I am new to meditation, but as my regular readers know, I am working to incorporate it into my daily life. So when I had the opportunity to meditate with Buddhist monks at a Zen Center in Colorado for a week this summer as part of a yoga retreat, I jumped at the chance. It took me 11 hours to get to the Zen Center from NYC, and the meditation practice began with a wake-up bell at 4:30 am, but the experience was amazing! And most importantly, since I returned, I have been meditating every morning. I hope that I can keep it up.
The meditation was in the Japanese Buddhist tradition. There were 5 or 6 monks and interns in residence at the Center, but guests were welcome and encouraged to attend either of the twice-daily meditation practices. The morning meditation practice began at 4:30 am with the wake-up bell. One monk was chosen to walk the property and ring the bell for 15 minutes. Everyone was awakened given the noise, even those who did not want to meditate. This was followed by 15 minutes of beating on a wooden block. The first seated meditation began at 5 am, followed by a walking meditation at 5:40 am, a second seated meditation at 5:50 am, and finally a bowing and chanting ceremony at 6:20 am. The practice was complete at 6:40 am, just in time to get cleaned up and head to the retreat’s 7:00 am yoga class.
Keep in mind that since I came from NYC, I had a two-hour time advantage, plus guests were allowed to join in at any transition point in the practice, so I typically started my morning with the walking meditation at 5:40 am and stayed for the rest. Even so, it was pretty early. Only a handful of us on the retreat took advantage of the opportunity to meditate in the morning, but many more joined in the second meditation practice of the day, which took place at 8:00 pm.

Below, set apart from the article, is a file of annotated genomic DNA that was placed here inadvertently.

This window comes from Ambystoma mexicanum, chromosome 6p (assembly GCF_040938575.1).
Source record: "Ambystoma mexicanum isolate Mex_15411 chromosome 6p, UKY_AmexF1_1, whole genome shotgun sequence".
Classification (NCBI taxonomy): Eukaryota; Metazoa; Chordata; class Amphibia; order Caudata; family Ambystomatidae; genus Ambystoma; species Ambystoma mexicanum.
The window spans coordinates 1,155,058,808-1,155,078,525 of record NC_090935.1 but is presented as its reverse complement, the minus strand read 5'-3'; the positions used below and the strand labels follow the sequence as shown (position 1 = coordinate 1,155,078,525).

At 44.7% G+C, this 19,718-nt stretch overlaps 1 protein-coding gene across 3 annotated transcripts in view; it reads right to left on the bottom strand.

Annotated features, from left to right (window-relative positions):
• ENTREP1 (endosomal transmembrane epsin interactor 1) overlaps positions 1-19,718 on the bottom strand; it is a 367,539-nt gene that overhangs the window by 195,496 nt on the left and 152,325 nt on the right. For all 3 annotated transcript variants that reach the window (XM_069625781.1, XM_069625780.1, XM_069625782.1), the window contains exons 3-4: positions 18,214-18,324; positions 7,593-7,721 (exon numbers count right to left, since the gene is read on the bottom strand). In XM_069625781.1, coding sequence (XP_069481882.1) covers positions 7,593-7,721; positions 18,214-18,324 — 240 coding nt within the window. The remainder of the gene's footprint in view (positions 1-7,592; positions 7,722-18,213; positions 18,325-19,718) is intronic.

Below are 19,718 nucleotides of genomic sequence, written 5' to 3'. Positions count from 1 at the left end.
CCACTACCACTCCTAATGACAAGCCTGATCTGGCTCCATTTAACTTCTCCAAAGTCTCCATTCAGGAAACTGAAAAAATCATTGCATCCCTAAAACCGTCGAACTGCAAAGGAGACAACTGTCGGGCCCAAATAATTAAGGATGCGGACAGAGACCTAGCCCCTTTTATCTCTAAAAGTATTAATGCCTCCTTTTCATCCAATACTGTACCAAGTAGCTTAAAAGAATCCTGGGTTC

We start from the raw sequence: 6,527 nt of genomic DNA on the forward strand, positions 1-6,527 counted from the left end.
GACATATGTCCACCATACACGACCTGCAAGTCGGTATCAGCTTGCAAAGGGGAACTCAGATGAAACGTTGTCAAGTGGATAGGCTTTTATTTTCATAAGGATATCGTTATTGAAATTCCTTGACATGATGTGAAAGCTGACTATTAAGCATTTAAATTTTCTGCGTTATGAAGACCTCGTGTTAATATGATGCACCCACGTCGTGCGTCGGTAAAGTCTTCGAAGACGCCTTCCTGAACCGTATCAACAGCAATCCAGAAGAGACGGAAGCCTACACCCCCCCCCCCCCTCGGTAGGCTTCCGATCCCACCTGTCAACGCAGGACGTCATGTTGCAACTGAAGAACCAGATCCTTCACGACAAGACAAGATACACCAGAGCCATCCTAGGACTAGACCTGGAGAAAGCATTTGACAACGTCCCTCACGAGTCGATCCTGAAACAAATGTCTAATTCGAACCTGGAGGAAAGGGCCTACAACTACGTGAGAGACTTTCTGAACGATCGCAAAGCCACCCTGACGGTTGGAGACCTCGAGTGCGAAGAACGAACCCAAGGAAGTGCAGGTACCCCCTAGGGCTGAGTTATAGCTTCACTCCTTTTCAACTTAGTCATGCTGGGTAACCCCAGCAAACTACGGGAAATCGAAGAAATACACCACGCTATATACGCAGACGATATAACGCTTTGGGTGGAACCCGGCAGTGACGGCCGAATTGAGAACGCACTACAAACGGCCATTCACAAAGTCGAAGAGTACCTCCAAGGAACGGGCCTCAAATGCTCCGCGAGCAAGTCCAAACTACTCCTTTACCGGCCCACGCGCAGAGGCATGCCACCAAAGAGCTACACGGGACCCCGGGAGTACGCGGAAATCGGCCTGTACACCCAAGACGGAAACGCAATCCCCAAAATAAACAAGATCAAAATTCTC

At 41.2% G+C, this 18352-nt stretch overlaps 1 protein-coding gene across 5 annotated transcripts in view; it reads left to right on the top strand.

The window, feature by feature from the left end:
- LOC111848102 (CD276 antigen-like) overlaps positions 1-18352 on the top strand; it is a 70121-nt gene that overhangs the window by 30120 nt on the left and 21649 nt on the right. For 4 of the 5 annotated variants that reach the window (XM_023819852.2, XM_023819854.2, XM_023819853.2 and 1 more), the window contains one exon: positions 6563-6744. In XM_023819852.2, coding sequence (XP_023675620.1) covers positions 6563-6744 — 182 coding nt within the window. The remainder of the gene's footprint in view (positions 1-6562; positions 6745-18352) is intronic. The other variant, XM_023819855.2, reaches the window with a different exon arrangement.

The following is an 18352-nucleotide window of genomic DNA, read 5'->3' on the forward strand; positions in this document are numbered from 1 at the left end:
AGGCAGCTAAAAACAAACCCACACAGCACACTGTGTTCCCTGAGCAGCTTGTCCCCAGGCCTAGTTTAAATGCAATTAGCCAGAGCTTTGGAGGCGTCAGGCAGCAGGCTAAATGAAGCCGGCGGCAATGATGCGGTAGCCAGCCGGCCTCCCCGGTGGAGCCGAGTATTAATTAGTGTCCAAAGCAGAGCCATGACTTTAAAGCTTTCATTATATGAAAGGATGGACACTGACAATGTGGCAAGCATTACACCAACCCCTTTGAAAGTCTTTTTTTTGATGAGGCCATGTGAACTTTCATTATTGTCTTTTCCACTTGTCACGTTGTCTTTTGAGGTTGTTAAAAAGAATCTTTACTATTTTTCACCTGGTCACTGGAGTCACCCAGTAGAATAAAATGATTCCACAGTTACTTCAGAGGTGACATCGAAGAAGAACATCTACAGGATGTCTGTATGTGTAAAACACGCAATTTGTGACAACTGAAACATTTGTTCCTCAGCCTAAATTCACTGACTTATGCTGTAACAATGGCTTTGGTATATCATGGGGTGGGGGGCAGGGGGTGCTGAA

The meditation space was beautiful, as you can see in this photo I took, with a peaceful and simple design. Each meditator had his or her own defined area on a platform, complete with pillows. There were plenty of spaces for the monks/interns in residence and for guests. The monks used bells to signal the transitions to each part of the practice and no words were spoken other than the chanted words during the bowing and chanting practice. It was incredibly peaceful and serene. I always felt a little blissed out at the end, which I guess is the point.
As the retreat entered its final days, I tried to figure out what I enjoyed so much about this particular meditation practice and how I could bring some of those elements home with me in hopes that I could continue the practice (in a modified way of course) at home. Here are the elements I identified as important for me.
- Defined Space: It was important to have an inviting and defined space for meditation. Whenever I walked into the mediation space at the retreat, my mind automatically switched into meditation mode. This is hard to do at home since I wasn’t able to add a meditation room to my apartment (as if!), but I did set aside a small area in my bedroom to use for this purpose.
2. Established Routine: At the Zen Center, there was a set pattern for entering the meditation space, sitting on the meditation cushion, etc. that helped trigger the body to relax. The routine reminded me a lot of what I like about the Bikram Yoga practice — the same postures in the same order each day. I am trying to use a routine to enter and exit my meditation each day.
3. Trigger Sounds: The sounds of the bells and the rhythm of the bowing and chanting also helped trigger a meditative feeling for me. To continue this at home, I purchased a small bell that I ring at the start of my practice and use an app that indicates the end of the meditation time with a similar bell sound.
4. Community: I enjoyed that the meditation at the retreat was done as a group. While each person was in his or her individual space, knowing that others were beside you was calming and reassuring. I have not been able to recreate this at home, although I keep asking my children if they want to join me…
So far, so good. Since I returned, I have been meditating every morning for 10 or 15 minutes. I hope to build up my practice to 20 minutes a day.
Readers, would you get up at 4:30 am to meditate with monks?